The rest of the public member functions are needed by the WavetableSynthesizer class to control the playback. I have made them virtual (i.e., they can be overridden in any class inheriting from the WavetableSynthesizer) so that we can fake the class in tests.

The constructor of WavetableOscillator takes a wavetable and the sample rate as its arguments.

interpolateLinearly() member function is used in the wavetable synthesis algorithm. It has already been presented in the tutorial on the wavetable synthesizer JUCE plugin.

swapWavetableIfNecessary() is a helper function for changing the wavetable if the one chosen by the user is different from the one currently played back.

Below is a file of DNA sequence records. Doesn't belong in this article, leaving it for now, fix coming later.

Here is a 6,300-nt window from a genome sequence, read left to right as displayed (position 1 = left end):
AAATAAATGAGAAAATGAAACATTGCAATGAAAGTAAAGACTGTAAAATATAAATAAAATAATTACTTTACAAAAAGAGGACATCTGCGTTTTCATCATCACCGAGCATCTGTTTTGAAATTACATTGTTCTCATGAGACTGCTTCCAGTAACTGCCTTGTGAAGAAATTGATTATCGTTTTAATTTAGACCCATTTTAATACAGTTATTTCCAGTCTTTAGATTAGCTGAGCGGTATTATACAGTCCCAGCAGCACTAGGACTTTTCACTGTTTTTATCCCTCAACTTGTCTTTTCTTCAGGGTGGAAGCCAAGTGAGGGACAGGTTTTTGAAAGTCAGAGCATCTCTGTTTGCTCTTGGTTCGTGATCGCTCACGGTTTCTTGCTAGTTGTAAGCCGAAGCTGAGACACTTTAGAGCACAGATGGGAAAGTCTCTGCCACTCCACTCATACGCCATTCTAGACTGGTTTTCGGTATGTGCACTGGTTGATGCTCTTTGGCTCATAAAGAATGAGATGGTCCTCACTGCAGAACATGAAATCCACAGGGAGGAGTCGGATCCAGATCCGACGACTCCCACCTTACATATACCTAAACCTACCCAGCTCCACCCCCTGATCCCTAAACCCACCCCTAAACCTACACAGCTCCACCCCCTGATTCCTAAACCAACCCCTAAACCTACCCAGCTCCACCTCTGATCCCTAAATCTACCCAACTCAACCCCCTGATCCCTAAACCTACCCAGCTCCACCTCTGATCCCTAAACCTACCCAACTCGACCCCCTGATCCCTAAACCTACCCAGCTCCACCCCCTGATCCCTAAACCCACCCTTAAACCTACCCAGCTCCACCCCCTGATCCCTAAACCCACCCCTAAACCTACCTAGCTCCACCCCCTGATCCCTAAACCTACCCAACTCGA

index member is a real-valued index into the wavetable.

indexIncrement is the amount by which we increase the index after every sample generation. It depends on the frequency, sample rate, and the buffer size. It is atomic so that it can be set in a thread-safe way.

sampleRate and amplitude are self-explanatory.

The remaining members are used to implement the thread-safe wavetable swapping.

Included Headers and the Constructor

In Listing 7, you can see the headers included in the WavetableOscillator.cpp file and the definition of the constructor.

Listing 7.

// WavetableOscillator.cpp
#include "WavetableOscillator.h"
#include <cmath>
#include "MathConstants.h"

namespace wavetablesynthesizer {

WavetableOscillator::WavetableOscillator(std::vector<float> waveTable,
                                         float sampleRate)